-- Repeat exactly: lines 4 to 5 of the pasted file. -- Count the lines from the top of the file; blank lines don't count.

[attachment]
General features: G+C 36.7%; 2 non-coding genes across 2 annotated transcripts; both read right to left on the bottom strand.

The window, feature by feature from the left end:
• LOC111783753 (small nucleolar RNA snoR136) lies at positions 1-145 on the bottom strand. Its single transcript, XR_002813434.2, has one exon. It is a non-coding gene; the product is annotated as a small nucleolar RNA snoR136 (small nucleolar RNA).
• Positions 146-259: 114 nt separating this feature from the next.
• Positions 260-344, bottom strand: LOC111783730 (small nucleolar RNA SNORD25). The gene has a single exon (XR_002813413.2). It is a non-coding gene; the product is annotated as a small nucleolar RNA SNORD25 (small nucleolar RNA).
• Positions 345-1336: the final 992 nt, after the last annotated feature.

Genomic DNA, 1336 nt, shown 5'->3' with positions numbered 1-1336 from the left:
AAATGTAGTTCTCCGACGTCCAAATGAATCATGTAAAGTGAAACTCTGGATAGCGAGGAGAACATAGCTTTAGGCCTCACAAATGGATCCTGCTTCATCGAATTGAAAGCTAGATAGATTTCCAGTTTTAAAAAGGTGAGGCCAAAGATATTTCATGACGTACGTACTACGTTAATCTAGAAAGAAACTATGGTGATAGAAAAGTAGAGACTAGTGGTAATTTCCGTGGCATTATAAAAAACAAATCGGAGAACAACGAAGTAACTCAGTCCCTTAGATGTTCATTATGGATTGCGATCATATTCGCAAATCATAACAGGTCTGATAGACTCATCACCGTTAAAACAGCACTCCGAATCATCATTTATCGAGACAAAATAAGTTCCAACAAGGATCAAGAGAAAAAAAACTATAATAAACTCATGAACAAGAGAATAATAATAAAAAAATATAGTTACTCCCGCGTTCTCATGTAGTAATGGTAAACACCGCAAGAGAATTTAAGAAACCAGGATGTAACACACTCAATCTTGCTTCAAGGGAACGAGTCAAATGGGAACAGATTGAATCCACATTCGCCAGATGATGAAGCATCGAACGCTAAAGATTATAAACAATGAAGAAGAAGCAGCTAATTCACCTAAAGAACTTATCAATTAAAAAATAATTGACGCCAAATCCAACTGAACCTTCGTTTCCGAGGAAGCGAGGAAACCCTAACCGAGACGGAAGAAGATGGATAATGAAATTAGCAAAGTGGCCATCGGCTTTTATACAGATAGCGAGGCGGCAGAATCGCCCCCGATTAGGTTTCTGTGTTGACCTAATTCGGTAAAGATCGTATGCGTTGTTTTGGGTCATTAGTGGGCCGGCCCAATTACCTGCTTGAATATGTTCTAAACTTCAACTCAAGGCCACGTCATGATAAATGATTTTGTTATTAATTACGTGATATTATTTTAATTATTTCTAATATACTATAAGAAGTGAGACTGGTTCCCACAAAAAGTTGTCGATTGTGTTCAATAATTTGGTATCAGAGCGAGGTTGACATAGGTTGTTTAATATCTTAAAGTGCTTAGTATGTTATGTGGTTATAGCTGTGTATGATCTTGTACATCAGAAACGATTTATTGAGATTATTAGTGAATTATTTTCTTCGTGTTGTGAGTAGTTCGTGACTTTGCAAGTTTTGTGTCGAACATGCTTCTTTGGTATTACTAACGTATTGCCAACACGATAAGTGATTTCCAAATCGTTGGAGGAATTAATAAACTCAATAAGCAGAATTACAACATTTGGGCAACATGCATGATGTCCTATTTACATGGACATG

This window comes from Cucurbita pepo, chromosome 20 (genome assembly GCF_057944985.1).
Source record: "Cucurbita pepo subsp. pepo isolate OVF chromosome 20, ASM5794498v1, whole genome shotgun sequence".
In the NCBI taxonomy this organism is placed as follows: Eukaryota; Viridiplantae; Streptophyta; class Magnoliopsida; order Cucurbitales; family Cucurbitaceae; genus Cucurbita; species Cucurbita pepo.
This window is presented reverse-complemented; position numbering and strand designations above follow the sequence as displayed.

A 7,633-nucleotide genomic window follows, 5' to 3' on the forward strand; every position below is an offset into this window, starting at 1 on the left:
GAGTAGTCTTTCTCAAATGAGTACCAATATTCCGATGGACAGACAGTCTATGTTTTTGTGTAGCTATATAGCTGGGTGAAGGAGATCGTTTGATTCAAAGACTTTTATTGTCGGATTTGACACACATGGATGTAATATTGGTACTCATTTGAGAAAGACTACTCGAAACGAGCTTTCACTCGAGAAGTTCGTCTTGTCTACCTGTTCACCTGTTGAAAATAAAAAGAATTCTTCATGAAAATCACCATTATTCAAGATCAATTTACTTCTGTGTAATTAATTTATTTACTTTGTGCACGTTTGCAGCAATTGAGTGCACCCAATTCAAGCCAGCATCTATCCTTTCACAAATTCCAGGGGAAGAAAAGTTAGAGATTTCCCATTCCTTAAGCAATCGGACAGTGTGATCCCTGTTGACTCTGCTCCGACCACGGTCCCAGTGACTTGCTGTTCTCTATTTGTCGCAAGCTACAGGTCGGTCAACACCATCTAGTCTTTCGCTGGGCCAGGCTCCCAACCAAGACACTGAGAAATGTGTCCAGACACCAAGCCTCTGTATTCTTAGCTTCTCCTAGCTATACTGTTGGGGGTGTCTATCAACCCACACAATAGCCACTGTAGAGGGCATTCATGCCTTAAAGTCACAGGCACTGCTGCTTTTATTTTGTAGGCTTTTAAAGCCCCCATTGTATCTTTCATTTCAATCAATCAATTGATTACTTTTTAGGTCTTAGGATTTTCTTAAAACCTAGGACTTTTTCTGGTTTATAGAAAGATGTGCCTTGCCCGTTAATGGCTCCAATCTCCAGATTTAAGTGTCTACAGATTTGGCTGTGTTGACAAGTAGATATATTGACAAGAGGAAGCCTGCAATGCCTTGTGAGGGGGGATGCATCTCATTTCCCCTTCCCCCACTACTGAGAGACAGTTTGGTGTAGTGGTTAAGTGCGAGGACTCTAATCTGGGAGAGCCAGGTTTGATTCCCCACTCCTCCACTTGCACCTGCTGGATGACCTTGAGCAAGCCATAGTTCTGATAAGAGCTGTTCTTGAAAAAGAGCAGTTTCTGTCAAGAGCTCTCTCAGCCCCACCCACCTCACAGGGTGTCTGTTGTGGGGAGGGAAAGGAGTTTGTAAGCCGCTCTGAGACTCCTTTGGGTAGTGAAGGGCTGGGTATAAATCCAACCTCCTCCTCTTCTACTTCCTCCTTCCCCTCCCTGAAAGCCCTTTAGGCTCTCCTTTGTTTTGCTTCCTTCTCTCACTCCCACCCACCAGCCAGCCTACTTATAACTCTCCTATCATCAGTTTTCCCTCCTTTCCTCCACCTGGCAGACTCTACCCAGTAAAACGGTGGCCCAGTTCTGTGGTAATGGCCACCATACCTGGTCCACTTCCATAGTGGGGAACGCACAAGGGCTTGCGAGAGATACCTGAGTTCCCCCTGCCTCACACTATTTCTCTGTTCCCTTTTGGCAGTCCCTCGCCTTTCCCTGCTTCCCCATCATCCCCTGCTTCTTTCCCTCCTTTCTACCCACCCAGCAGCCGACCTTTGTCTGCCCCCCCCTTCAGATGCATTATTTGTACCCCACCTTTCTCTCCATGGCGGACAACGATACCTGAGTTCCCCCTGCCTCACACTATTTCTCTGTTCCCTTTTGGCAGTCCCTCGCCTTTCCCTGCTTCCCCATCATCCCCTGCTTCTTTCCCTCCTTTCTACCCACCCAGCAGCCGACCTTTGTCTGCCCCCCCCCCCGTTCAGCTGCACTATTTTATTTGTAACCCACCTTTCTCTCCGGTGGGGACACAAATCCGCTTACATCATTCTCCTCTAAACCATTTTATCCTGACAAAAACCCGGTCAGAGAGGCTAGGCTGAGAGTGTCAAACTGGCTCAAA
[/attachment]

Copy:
• Positions 146-259: 114 nt separating this feature from the next.
• Positions 260-344, bottom strand: LOC111783730 (small nucleolar RNA SNORD25). The gene has a single exon (XR_002813413.2). It is a non-coding gene; the product is annotated as a small nucleolar RNA SNORD25 (small nucleolar RNA).